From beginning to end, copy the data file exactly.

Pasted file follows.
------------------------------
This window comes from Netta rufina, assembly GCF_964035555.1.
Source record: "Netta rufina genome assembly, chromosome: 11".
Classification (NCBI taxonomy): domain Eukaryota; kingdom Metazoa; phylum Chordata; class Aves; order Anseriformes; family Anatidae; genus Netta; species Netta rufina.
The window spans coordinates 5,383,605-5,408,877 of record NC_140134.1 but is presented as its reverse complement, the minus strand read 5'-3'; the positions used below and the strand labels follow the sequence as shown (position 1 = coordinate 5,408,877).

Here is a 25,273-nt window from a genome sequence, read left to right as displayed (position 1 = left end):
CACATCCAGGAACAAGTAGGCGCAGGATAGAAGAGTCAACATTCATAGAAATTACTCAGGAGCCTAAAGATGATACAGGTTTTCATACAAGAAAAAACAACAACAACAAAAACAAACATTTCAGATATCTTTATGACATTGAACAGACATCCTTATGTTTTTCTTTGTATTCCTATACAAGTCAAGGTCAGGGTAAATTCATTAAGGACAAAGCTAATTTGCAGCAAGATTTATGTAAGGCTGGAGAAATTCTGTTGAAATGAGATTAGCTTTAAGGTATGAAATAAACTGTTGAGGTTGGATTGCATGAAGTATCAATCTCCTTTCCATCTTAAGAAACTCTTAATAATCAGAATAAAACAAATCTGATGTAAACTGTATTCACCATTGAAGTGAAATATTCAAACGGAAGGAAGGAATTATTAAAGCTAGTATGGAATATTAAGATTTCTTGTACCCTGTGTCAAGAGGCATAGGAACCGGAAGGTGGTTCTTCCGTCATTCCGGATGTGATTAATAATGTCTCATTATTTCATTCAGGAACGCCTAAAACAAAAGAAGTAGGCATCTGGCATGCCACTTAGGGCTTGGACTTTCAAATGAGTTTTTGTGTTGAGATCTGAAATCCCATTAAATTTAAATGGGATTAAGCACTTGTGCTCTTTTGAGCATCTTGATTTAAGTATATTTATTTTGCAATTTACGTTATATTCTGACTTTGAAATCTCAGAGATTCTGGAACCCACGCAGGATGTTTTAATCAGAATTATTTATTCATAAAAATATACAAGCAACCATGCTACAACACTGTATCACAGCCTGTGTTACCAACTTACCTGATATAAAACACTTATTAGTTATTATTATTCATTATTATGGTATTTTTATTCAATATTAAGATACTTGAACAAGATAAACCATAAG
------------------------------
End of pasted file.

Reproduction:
This window comes from Netta rufina, assembly GCF_964035555.1.
Source record: "Netta rufina genome assembly, chromosome: 11".
Classification (NCBI taxonomy): domain Eukaryota; kingdom Metazoa; phylum Chordata; class Aves; order Anseriformes; family Anatidae; genus Netta; species Netta rufina.
The window spans coordinates 5,383,605-5,408,877 of record NC_140134.1 but is presented as its reverse complement, the minus strand read 5'-3'; the positions used below and the strand labels follow the sequence as shown (position 1 = coordinate 5,408,877).

Here is a 25,273-nt window from a genome sequence, read left to right as displayed (position 1 = left end):
CACATCCAGGAACAAGTAGGCGCAGGATAGAAGAGTCAACATTCATAGAAATTACTCAGGAGCCTAAAGATGATACAGGTTTTCATACAAGAAAAAACAACAACAACAAAAACAAACATTTCAGATATCTTTATGACATTGAACAGACATCCTTATGTTTTTCTTTGTATTCCTATACAAGTCAAGGTCAGGGTAAATTCATTAAGGACAAAGCTAATTTGCAGCAAGATTTATGTAAGGCTGGAGAAATTCTGTTGAAATGAGATTAGCTTTAAGGTATGAAATAAACTGTTGAGGTTGGATTGCATGAAGTATCAATCTCCTTTCCATCTTAAGAAACTCTTAATAATCAGAATAAAACAAATCTGATGTAAACTGTATTCACCATTGAAGTGAAATATTCAAACGGAAGGAAGGAATTATTAAAGCTAGTATGGAATATTAAGATTTCTTGTACCCTGTGTCAAGAGGCATAGGAACCGGAAGGTGGTTCTTCCGTCATTCCGGATGTGATTAATAATGTCTCATTATTTCATTCAGGAACGCCTAAAACAAAAGAAGTAGGCATCTGGCATGCCACTTAGGGCTTGGACTTTCAAATGAGTTTTTGTGTTGAGATCTGAAATCCCATTAAATTTAAATGGGATTAAGCACTTGTGCTCTTTTGAGCATCTTGATTTAAGTATATTTATTTTGCAATTTACGTTATATTCTGACTTTGAAATCTCAGAGATTCTGGAACCCACGCAGGATGTTTTAATCAGAATTATTTATTCATAAAAATATACAAGCAACCATGCTACAACACTGTATCACAGCCTGTGTTACCAACTTACCTGATATAAAACACTTATTAGTTATTATTATTCATTATTATGGTATTTTTATTCAATATTAAGATACTTGAACAAGATAAACCATAAG